In contrast, many successful businesses are recognising the importance of employees taking time off when they need it. EventBrite and Dropbox5 are among an increasing number of businesses that offer their workforce unlimited holidays. And though it doesn't work for everyone, some businesses say this flexibility has seen them increase their productivity.6

How to deal with it

Tackling presenteeism can be about recognising when your management and leadership style is creating what's known as a 'jackets-on-chairs' culture. Measuring output and performance of teams and individuals will allow you to spot presenteeism. It can also be measured through staff surveys on engagement, wellbeing and morale.

Supporting employees' physical health and general wellbeing is key, according to the CIPD. “In order to encourage a healthy workplace, organisations need to look beyond sickness absence rates alone and develop a solid, evidence-based understanding of the underlying causes of work-related stress and unhealthy behaviour like presenteeism,” says Rachel Suff, the organisation's Senior Employment Relations Adviser.

Sign #4: Decline in product and service quality

Productivity is usually calculated by measuring outputs in relation to inputs. This can work well in some situations – bulk manufacturing, for example. But it's not so effective when measuring outputs in our modern knowledge and service industries. Here, quality is vital. For example, the productivity of waiting staff might be measured by how many tables they serve in an hour. But if they're muddling up orders or being rude and customers leave, or the restaurant ends up getting bad reviews, it isn't very productive.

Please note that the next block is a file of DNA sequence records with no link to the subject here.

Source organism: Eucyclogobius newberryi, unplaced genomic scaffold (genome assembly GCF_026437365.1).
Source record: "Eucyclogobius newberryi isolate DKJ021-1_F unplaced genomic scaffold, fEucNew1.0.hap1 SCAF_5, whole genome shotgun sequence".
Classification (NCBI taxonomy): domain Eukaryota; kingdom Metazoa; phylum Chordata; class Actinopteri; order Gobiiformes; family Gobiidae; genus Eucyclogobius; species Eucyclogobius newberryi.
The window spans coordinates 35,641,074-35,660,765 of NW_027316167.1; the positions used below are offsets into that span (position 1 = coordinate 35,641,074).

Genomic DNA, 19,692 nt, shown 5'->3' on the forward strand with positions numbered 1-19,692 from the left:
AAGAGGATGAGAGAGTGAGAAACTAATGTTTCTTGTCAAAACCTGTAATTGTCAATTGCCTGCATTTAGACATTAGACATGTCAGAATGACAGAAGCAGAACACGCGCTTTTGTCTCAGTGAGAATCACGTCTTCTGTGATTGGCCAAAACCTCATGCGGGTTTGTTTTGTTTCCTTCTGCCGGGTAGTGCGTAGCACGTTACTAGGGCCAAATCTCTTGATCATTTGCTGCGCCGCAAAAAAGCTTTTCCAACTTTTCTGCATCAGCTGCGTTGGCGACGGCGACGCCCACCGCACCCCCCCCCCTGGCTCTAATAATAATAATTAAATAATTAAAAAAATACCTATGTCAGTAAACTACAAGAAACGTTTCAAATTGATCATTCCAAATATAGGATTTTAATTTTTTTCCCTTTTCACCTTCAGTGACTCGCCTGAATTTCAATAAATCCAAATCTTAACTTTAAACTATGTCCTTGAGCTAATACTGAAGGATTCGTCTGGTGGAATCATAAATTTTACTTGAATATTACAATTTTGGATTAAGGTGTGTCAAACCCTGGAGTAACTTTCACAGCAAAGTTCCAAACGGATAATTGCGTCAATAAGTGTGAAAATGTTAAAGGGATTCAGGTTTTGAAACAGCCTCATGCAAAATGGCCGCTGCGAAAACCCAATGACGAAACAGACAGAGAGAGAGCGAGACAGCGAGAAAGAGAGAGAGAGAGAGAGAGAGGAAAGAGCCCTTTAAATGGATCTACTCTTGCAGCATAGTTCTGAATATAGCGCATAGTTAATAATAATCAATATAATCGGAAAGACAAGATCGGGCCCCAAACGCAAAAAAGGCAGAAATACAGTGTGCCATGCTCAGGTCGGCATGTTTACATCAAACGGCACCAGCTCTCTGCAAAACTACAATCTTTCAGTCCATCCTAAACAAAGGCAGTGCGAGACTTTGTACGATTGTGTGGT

Poor quality can lead to complaints – a clear warning sign and a productivity-sapper in itself. It's estimated that the UK could save £190 billion a year in lost productivity due to complaints.7

How to deal with it

Getting to the bottom of decline in quality means asking questions. Are employees capable of and trained to perform the jobs they have been tasked with? Do they have the time and tools they need to carry out their tasks? Is adequate management support in place? Once you know the answers to these questions, you can take steps to fix the issue.

Sign #5: There's low morale among staff

Research shows that productivity and competitiveness8 can improve with higher morale, as well as customer satisfaction and staff retention. Employees who are disengaged will put in less 'discretionary effort' - going above and beyond the minimum requirements of their role. As one report on the importance of morale says: 'the success and effectiveness of any firm depend to a large extent on how well employees are motivated.'9